Apple’s troubles with European regulators offer a glimpse of what changes American customers may see down the line.
| Photo Credit: AP

It’ll likely take years before the U.S. government’s massive antitrust lawsuit against Apple is resolved — but the iPhone maker’s troubles with European regulators offer a glimpse of what changes American customers may see down the line.

The U.S. lawsuit seeks to stop Apple from undermining technologies that compete with its own apps in areas such as streaming, messaging and digital payments. The Department of Justice also wants to prevent the tech giant from building language into its contracts with developers, accessory makers and consumers that lets it obtain or keep a monopoly.

These are similar to themes that the European Commission, the bloc’s executive arm and top antitrust enforcer, and Apple have been wrangling over for years.

EU antitrust watchdogs have launched multiple antitrust cases accusing Apple of violating the 27-nation bloc’s competition laws, while also imposing tough digital rules aimed at stopping tech companies from cornering digital markets.

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Brussels’ efforts will soon start to have an impact on the way the company does business and the experience iPhone users have in Europe. And the changes could signal what’s to come for U.S. Apple users — if the Justice Department has its way, at least.

Here’s a closer look:

Music streaming users typically weren’t able to pay for their Spotify subscriptions directly through their iPhone apps. They couldn’t even be informed by email of subscription prices, promos and offers by Spotify or other music streaming services. That’s because Apple puts tight restrictions on apps that compete with its own Apple Music service.

But when Spotify complained to the European Union, antitrust regulators opened a yearslong investigation that resulted in an order for Apple to stop such behavior and came with a whopping 1.8 billion euro ($2 billion) fine aimed at deterring the company from doing it again.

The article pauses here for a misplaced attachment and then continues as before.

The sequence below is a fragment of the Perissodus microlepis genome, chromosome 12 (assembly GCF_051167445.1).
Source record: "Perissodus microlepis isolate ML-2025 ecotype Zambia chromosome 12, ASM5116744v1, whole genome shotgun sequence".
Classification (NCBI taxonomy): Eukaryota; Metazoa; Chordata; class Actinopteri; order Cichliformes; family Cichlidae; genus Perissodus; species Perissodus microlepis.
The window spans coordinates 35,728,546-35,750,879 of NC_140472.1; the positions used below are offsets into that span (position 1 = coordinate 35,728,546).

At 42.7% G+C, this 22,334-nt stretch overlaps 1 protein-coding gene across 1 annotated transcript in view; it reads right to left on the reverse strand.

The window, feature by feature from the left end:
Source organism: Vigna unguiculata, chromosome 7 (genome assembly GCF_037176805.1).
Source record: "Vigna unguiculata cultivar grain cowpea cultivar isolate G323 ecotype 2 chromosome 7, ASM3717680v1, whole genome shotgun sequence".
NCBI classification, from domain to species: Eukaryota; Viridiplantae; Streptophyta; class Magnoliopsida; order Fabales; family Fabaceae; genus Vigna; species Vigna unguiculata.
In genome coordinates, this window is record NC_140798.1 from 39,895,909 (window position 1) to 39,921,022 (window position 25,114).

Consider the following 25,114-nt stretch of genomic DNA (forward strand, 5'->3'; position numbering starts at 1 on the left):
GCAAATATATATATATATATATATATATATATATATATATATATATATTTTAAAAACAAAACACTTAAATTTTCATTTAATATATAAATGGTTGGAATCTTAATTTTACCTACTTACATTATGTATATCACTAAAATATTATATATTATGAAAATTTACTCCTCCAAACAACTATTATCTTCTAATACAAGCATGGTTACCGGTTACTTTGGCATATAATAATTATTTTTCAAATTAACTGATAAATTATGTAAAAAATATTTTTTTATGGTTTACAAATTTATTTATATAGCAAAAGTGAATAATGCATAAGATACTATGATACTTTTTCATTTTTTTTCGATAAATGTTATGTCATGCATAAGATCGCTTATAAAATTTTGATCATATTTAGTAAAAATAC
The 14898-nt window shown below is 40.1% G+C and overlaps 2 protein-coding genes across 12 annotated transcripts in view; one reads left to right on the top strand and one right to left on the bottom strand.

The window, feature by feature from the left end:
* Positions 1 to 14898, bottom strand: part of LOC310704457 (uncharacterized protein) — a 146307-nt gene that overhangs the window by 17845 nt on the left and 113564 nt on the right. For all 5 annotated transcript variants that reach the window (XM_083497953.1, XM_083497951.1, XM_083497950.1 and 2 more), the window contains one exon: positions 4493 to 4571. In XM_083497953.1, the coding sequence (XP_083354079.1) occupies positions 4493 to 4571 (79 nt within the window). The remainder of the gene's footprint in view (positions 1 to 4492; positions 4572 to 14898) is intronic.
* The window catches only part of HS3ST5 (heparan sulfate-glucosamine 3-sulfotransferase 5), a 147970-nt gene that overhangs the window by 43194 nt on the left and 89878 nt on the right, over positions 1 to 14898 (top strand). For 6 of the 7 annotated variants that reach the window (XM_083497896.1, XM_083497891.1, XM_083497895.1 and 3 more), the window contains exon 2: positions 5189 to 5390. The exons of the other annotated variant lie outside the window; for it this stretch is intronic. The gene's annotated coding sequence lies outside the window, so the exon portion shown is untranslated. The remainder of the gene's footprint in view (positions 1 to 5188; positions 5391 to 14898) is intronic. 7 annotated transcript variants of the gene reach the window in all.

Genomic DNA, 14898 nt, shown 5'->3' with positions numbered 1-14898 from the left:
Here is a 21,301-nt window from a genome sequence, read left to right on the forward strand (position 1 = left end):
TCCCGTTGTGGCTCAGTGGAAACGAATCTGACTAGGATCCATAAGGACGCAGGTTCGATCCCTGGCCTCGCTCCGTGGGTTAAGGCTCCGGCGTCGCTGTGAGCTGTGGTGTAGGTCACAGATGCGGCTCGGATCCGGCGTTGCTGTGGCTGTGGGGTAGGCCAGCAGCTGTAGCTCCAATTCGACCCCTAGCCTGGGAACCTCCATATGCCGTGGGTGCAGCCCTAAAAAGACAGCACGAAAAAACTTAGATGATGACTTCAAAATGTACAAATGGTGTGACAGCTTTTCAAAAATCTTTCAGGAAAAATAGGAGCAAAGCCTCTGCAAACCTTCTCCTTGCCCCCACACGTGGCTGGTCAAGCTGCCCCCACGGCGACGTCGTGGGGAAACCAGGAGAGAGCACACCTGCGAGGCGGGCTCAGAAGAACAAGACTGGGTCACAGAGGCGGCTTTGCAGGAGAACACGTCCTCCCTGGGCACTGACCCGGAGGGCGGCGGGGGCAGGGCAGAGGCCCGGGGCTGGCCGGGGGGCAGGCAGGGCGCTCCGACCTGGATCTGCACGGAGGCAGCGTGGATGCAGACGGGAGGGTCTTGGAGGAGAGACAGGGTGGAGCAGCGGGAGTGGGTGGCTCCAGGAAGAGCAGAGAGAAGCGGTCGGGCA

Margrethe Vestager, the European Commission’s competition chief, said Apple’s practices were “illegal” and “impacted millions of European consumers who were not able to make a free choice as to where, how and at what price to buy music streaming subscriptions.”

Apple tried to resolve a second EU antitrust case by proposing to let third party mobile wallet and payment service providers access the tap and go payment function on its iOS operating system.

Apple offered the concession to the European Commission, the bloc’s executive arm and top antitrust enforcer, after it accused the company in 2022 of abusing its dominant position by limiting access to its mobile payment technology.

The commission had been examining whether Apple Pay’s rules require online shops to make it the preferred or default option, effectively shutting out rival payment systems. It had also been investigating concerns that it limits access for rival payment systems to the contactless payment function on iPhones.

The commission is still mulling the offer. It has been seeking feedback from “interested parties” on the proposals before making a decision on the case.

Apple has long maintained that there can be only one app marketplace — its own — on iPhones and other iOS devices. But a sweeping set of new EU regulations that recently took effect has forced the company to open up its so-called “walled garden” and allow third-party app stores to compete.

The EU’s Digital Markets Act is a broad rulebook that targets Big Tech “gatekeeper” companies with a set of do’s and don’ts that they’ll have to abide by. One of its goals is to break up closed tech ecosystems that lock consumers into one company’s products or services.

Under the DMA, tech companies won’t be able to stop consumers from connecting with businesses outside their platforms. So Apple has been forced to allow people in Europe to download iPhone apps from stores not operated by the U.S. tech giant — a move it’s long resisted.

In a sign of that reluctance, EU regulators said they wanted to question Apple over accusations that it blocked video game company Epic Games from setting up its own app store. But Apple later reversed course and cleared the way for Fortnite maker Epic to set up its rival app store.

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